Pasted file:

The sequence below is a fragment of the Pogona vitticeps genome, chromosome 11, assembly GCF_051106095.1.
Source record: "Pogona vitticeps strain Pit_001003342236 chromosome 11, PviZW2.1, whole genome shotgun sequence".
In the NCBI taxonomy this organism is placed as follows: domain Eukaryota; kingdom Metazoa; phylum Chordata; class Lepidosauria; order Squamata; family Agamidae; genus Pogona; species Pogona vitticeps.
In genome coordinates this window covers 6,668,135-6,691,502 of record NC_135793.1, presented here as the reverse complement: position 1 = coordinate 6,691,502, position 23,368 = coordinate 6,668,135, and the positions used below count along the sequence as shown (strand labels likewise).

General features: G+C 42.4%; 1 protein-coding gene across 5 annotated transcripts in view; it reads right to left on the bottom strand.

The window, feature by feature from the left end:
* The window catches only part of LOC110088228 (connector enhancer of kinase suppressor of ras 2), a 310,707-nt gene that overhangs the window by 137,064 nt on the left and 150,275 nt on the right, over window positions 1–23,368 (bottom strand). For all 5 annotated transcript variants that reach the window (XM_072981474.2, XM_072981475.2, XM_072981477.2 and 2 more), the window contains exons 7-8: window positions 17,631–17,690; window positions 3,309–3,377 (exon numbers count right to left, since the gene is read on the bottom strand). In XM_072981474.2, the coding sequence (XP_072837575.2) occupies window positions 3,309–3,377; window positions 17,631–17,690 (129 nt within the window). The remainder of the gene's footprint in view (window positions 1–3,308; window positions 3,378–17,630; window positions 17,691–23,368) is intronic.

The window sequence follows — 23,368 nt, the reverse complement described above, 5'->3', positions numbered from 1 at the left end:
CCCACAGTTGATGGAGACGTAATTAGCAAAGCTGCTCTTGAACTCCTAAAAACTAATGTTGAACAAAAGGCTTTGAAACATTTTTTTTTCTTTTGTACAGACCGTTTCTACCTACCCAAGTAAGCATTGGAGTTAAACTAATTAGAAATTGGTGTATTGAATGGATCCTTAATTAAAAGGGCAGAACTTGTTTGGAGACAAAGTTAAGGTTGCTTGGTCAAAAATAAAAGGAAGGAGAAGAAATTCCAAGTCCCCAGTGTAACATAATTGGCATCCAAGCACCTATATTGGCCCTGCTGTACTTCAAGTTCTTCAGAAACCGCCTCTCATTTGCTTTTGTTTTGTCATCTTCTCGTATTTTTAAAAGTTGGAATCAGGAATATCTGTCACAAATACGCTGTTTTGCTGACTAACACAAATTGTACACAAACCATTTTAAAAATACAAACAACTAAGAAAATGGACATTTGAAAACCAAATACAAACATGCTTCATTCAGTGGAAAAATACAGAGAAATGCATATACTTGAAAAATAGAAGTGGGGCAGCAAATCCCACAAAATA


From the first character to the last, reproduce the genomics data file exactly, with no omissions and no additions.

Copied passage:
The sequence below is a fragment of the Pogona vitticeps genome, chromosome 11, assembly GCF_051106095.1.
Source record: "Pogona vitticeps strain Pit_001003342236 chromosome 11, PviZW2.1, whole genome shotgun sequence".
In the NCBI taxonomy this organism is placed as follows: domain Eukaryota; kingdom Metazoa; phylum Chordata; class Lepidosauria; order Squamata; family Agamidae; genus Pogona; species Pogona vitticeps.
In genome coordinates this window covers 6,668,135-6,691,502 of record NC_135793.1, presented here as the reverse complement: position 1 = coordinate 6,691,502, position 23,368 = coordinate 6,668,135, and the positions used below count along the sequence as shown (strand labels likewise).

General features: G+C 42.4%; 1 protein-coding gene across 5 annotated transcripts in view; it reads right to left on the bottom strand.

The window, feature by feature from the left end:
* The window catches only part of LOC110088228 (connector enhancer of kinase suppressor of ras 2), a 310,707-nt gene that overhangs the window by 137,064 nt on the left and 150,275 nt on the right, over window positions 1–23,368 (bottom strand). For all 5 annotated transcript variants that reach the window (XM_072981474.2, XM_072981475.2, XM_072981477.2 and 2 more), the window contains exons 7-8: window positions 17,631–17,690; window positions 3,309–3,377 (exon numbers count right to left, since the gene is read on the bottom strand). In XM_072981474.2, the coding sequence (XP_072837575.2) occupies window positions 3,309–3,377; window positions 17,631–17,690 (129 nt within the window). The remainder of the gene's footprint in view (window positions 1–3,308; window positions 3,378–17,630; window positions 17,691–23,368) is intronic.

The window sequence follows — 23,368 nt, the reverse complement described above, 5'->3', positions numbered from 1 at the left end:
CCCACAGTTGATGGAGACGTAATTAGCAAAGCTGCTCTTGAACTCCTAAAAACTAATGTTGAACAAAAGGCTTTGAAACATTTTTTTTTCTTTTGTACAGACCGTTTCTACCTACCCAAGTAAGCATTGGAGTTAAACTAATTAGAAATTGGTGTATTGAATGGATCCTTAATTAAAAGGGCAGAACTTGTTTGGAGACAAAGTTAAGGTTGCTTGGTCAAAAATAAAAGGAAGGAGAAGAAATTCCAAGTCCCCAGTGTAACATAATTGGCATCCAAGCACCTATATTGGCCCTGCTGTACTTCAAGTTCTTCAGAAACCGCCTCTCATTTGCTTTTGTTTTGTCATCTTCTCGTATTTTTAAAAGTTGGAATCAGGAATATCTGTCACAAATACGCTGTTTTGCTGACTAACACAAATTGTACACAAACCATTTTAAAAATACAAACAACTAAGAAAATGGACATTTGAAAACCAAATACAAACATGCTTCATTCAGTGGAAAAATACAGAGAAATGCATATACTTGAAAAATAGAAGTGGGGCAGCAAATCCCACAAAATA